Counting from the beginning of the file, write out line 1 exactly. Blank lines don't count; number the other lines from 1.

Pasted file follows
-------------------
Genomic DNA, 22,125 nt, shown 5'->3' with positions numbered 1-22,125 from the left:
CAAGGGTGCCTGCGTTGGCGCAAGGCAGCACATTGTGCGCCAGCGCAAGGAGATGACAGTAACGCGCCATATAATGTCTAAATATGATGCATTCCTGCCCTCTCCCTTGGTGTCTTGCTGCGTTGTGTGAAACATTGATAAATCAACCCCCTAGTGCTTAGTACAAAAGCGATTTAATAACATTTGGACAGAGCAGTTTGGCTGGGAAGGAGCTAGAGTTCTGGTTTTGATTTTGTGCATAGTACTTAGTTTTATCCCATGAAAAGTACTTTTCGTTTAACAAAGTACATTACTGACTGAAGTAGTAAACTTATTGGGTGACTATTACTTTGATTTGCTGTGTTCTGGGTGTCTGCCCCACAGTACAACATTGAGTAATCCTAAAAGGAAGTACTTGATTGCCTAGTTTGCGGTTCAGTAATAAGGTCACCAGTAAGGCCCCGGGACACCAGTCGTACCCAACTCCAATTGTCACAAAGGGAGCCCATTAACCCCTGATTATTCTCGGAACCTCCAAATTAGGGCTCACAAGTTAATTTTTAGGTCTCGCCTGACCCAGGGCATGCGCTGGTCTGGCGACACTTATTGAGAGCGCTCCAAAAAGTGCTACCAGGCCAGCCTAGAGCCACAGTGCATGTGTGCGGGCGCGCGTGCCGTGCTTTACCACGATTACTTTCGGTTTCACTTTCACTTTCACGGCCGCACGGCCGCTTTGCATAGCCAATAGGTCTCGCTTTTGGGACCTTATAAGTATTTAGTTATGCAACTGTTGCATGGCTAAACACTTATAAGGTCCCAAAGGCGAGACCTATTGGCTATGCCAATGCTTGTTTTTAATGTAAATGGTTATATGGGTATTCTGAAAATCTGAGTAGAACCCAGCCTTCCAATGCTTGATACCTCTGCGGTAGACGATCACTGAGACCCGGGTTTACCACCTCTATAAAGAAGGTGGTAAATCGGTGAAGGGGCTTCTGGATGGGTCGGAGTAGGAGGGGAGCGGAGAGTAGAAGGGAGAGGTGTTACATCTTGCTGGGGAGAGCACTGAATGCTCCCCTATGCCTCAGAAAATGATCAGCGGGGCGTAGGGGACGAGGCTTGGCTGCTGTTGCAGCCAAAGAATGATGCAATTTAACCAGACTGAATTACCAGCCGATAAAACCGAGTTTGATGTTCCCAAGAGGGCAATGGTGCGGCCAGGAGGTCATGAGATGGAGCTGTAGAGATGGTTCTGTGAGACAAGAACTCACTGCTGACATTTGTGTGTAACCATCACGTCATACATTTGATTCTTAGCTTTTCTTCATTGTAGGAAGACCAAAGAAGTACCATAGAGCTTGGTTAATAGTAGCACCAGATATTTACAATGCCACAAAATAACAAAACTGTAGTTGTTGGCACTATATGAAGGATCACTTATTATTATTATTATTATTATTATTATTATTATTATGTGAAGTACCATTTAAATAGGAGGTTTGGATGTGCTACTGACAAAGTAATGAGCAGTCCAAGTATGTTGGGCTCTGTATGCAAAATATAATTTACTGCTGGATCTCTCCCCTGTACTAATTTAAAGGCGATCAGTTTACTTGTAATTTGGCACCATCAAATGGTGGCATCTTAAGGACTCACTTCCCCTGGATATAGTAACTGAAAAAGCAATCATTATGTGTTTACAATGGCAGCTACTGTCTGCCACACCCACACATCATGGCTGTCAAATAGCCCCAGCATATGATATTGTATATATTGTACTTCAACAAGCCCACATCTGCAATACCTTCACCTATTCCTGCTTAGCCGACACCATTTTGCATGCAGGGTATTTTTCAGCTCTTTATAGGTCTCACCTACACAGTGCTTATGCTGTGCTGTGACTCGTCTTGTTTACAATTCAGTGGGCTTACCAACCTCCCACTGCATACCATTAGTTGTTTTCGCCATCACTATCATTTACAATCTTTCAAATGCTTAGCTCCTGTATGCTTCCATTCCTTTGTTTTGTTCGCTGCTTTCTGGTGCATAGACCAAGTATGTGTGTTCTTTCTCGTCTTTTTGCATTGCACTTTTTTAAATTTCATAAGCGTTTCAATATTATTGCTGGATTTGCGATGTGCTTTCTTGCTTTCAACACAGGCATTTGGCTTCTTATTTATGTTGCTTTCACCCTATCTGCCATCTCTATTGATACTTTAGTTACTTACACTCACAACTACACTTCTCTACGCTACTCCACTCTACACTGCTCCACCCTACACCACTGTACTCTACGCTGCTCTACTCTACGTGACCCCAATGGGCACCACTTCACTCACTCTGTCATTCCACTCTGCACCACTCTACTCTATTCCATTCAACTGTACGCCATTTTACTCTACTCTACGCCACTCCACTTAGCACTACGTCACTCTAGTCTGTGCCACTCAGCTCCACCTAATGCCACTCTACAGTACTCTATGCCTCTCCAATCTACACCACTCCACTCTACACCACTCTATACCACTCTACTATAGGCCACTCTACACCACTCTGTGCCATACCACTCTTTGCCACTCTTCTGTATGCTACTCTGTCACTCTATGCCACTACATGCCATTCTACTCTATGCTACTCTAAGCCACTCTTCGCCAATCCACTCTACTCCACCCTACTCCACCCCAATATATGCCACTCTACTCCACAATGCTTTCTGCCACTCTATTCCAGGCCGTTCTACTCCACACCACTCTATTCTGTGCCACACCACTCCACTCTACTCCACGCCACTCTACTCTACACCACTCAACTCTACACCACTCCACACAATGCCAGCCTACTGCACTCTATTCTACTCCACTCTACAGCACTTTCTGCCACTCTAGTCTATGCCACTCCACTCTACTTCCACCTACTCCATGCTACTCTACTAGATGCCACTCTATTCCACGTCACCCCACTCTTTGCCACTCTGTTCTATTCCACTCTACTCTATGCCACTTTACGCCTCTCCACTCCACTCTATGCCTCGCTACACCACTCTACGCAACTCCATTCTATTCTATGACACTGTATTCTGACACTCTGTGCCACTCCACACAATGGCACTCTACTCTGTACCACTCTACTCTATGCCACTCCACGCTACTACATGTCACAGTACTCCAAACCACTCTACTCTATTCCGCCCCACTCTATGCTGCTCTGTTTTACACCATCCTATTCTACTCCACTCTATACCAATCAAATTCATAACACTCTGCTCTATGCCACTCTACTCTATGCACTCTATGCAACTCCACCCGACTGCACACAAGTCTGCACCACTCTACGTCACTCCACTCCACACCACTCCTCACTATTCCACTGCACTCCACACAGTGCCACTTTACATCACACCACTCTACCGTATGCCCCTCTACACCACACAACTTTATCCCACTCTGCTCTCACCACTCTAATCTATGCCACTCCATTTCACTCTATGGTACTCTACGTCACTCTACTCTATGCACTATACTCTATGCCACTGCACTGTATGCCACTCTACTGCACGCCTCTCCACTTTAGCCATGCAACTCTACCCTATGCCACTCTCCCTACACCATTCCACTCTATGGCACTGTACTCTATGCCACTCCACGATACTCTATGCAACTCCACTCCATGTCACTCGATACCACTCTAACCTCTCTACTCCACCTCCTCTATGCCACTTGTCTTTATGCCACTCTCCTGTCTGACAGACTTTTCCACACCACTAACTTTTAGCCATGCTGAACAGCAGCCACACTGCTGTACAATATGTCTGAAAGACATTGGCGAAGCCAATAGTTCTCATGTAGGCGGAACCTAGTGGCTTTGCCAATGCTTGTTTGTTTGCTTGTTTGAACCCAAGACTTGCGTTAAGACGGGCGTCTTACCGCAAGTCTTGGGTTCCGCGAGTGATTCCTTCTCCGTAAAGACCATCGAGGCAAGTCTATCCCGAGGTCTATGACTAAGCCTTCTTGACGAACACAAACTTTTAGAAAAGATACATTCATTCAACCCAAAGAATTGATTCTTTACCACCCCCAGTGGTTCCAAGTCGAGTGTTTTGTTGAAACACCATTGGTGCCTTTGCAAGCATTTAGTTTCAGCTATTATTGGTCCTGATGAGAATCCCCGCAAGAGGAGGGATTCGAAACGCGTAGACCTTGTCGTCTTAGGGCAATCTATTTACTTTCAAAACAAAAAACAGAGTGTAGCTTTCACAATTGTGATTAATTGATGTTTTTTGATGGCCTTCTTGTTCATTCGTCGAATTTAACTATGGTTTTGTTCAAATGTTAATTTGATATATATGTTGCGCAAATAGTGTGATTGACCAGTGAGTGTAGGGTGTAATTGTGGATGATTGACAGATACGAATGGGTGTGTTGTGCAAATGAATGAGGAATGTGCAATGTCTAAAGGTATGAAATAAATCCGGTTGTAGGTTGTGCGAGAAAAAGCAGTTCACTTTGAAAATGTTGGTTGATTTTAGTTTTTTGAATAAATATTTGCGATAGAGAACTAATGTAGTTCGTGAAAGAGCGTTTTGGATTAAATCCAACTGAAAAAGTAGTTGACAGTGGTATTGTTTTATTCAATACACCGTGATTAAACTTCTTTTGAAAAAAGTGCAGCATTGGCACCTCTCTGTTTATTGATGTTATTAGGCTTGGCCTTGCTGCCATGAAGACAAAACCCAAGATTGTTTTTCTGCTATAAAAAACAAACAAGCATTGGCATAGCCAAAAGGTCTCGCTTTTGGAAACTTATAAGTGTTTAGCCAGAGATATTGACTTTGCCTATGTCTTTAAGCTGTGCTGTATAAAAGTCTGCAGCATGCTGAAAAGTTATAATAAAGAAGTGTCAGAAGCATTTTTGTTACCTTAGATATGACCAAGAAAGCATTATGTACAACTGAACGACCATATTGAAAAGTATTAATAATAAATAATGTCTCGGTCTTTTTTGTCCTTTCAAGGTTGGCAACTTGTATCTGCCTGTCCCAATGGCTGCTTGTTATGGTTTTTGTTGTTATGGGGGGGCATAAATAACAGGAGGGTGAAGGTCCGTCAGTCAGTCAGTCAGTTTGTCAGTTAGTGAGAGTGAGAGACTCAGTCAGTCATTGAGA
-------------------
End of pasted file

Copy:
Genomic DNA, 22,125 nt, shown 5'->3' with positions numbered 1-22,125 from the left: